This week's bridge is another rare footbridge that I'm covering. As I've said more than once, I'm generally not worrying about footbridges within parks unless they cross a notable waterway or otherwise have some historical or running significance. This one meets my criteria for interest, although it doesn't have a name that I'm aware of, so I've just called it the Randall's Island Footbridge. This is not to be confused with the Ward's Island Footbridge (previously discussed) which crosses the East River from Manhattan onto Ward's Island.
This is a small footbridge that crosses a marshy inlet between Ward's Island and Randall's Island, the last remnants of the Little Hell Gate, which separated the two islands before it was filled in with construction debris in the years following the completion of the Triborough Bridge (yet to be covered) in 1936. When the Triborough was completed, the two islands were developed as parkland (as well as the psychiatric center, a water treatment plant and a Fire Department Academy), and eventually joined by landfill. There had been a 1,000-foot vehicular bridge between the two islands, which was made obsolete by the landfill, but was only demolished in the 1990's. This bridge was located just east of and parallel to the current road that runs west of Icahn Stadium, and just west of the Hell Gate (railroad) Bridge viaduct.
If you cross the Ward's Island Footbridge from Manhattan (which is currently undergoing work and won't reopen until summer) and turn left, you'll run along a nice new bike/pedestrian path along the west side of the island. This path leads to the footbridge across the inlet to a boardwalk across the marshlands, which leads to the southern end of Icahn Stadium. You can then continue on a road along the western edge of Randall's Island or enter the stadium at the northeast corner. I thought the parkland on the two islands, including the pathway, the presence of Icahn Stadium, and the historical aspect of the joining of the two islands (which are still referred to by separate names) merits inclusion of this bridge on my list.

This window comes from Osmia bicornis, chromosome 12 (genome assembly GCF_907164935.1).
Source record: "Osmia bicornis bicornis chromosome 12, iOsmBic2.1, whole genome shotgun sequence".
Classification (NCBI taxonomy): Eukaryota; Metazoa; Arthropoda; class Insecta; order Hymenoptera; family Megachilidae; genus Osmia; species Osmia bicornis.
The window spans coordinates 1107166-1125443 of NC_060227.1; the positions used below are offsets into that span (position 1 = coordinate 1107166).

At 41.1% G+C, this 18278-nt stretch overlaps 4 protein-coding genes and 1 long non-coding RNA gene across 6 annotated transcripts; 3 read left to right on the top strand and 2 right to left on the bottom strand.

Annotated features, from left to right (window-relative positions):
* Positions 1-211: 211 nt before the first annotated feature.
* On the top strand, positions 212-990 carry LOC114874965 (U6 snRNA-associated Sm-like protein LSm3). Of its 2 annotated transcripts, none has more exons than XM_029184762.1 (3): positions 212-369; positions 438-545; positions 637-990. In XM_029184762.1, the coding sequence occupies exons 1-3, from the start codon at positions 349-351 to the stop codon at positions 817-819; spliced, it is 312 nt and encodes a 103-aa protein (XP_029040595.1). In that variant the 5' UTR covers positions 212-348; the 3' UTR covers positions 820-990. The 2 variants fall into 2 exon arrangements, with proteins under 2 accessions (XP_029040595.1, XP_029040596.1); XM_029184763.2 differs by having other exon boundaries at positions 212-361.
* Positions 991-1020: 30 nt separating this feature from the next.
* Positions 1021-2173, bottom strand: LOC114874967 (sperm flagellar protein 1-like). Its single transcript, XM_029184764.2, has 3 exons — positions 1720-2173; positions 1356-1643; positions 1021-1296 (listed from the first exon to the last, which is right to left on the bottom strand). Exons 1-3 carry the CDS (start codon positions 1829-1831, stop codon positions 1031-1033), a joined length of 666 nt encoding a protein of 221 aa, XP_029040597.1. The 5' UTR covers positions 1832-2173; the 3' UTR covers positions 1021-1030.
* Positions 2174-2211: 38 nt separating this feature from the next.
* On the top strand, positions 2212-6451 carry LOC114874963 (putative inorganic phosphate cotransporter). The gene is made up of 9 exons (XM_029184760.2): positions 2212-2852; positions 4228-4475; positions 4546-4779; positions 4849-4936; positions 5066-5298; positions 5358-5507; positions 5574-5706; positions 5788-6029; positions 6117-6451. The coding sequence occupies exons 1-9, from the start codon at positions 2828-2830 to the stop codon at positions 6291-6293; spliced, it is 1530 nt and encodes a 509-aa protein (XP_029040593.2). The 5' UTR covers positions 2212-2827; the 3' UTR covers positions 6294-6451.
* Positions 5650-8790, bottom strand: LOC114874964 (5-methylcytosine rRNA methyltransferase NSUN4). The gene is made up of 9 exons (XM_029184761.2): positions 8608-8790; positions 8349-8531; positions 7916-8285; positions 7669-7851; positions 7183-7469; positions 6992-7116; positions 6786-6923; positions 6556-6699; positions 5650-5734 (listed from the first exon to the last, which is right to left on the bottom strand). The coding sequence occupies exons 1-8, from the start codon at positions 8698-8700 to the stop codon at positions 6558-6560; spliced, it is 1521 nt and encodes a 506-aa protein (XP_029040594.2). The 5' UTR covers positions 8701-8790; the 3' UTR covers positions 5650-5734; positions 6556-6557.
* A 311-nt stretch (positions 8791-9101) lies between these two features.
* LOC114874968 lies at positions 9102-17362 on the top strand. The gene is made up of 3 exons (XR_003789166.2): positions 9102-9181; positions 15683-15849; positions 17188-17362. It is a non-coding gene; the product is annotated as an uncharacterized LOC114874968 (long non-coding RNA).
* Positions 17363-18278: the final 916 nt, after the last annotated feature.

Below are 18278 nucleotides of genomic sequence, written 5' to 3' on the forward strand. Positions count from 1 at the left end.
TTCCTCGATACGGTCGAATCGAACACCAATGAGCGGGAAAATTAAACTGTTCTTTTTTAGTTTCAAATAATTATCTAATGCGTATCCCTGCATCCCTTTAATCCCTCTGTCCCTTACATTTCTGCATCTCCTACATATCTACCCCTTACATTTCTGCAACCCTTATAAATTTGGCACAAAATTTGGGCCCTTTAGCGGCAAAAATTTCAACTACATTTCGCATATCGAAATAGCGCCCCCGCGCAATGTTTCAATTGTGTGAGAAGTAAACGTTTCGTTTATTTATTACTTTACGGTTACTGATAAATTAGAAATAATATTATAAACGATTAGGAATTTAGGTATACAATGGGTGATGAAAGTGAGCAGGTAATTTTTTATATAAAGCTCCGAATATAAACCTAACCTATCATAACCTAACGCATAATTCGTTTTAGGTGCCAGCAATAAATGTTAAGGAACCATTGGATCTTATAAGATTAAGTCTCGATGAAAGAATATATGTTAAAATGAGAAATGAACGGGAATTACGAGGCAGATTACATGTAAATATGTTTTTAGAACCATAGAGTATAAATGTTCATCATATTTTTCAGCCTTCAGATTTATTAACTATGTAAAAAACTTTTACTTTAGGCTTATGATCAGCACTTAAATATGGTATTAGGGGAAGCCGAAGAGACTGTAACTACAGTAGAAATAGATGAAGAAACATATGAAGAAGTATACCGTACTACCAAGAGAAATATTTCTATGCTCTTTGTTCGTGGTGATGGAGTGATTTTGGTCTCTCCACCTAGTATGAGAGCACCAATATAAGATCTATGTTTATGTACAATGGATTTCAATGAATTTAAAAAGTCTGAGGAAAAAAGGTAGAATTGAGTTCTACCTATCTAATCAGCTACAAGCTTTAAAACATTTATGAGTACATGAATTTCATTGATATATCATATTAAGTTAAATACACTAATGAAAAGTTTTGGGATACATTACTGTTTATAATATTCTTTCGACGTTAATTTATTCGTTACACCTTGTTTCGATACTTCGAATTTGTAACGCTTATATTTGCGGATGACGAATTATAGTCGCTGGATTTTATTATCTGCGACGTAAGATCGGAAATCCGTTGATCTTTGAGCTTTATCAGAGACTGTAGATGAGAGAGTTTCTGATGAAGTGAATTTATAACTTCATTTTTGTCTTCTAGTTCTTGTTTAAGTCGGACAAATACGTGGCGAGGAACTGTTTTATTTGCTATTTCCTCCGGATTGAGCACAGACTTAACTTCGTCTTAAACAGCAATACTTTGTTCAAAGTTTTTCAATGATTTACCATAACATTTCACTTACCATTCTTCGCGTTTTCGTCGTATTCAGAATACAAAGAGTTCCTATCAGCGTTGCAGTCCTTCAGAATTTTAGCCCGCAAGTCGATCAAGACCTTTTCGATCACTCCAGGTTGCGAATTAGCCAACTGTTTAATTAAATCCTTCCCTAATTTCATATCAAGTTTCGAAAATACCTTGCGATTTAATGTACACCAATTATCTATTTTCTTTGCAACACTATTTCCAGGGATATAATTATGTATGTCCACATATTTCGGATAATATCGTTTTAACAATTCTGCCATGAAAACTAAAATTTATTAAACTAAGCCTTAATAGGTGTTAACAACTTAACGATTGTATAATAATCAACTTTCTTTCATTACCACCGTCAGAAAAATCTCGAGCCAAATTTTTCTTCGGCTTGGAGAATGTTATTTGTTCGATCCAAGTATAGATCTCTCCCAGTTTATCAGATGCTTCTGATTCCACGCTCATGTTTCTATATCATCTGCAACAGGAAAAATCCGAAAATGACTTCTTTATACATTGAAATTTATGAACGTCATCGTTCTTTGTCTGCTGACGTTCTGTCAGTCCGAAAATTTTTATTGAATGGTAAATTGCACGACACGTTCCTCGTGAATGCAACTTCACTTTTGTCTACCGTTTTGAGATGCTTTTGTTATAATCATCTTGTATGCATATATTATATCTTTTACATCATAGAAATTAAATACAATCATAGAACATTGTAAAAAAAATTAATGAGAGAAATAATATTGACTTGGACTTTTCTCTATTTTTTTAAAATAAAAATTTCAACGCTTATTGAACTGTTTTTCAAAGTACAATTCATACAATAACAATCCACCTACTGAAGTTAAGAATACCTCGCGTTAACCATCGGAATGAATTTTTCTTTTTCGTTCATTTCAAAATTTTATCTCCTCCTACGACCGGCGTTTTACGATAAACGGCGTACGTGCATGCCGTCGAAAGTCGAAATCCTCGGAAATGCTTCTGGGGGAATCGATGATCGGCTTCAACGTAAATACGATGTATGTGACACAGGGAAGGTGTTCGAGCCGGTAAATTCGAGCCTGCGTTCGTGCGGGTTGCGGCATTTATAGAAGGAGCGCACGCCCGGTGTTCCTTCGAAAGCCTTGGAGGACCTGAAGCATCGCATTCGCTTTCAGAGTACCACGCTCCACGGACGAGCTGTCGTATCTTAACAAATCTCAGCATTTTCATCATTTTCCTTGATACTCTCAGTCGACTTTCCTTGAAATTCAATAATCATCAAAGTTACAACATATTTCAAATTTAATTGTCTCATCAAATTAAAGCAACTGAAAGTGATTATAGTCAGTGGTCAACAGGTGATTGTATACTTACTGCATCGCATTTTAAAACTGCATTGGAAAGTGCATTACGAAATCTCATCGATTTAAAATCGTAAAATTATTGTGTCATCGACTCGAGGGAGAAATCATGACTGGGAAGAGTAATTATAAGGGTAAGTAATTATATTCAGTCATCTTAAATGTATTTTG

Icahn Stadium definitely deserves a special mention here. Previously on the site was built the 22,000-seat Triborough Stadium in 1936, the same year the Triborough Bridge was opened. Its opening even on July 11 was the Olympic Trials, which of course was a triumph for Jesse Owens on his way to Berlin. Besides track and field, it was also used for professional football and baseball, as well as music concerts. It had been renamed Randall's Island Stadium, and then in the 1950's Downing Stadium after John J. Downing, a director of New York Parks and Recreation. Downing Stadium was torn down in 2002, replaced by Icahn Stadium, named after donor Carl Icahn, which opened in April 2005. It is one of only four Class 1 internationally-certified (IAAF) tracks in the U.S., and hosts many amateur and professional track meets, including the Adidas Grand Prix, where Usain Bolt broke the 100-meter world record in 2008 (which he broke again a few months later at the Beijing Olympics).
Randall's Island itself was named after Jonathan Randel (or Randal), who bought the island in 1784. His heirs sold it to the city in 1835.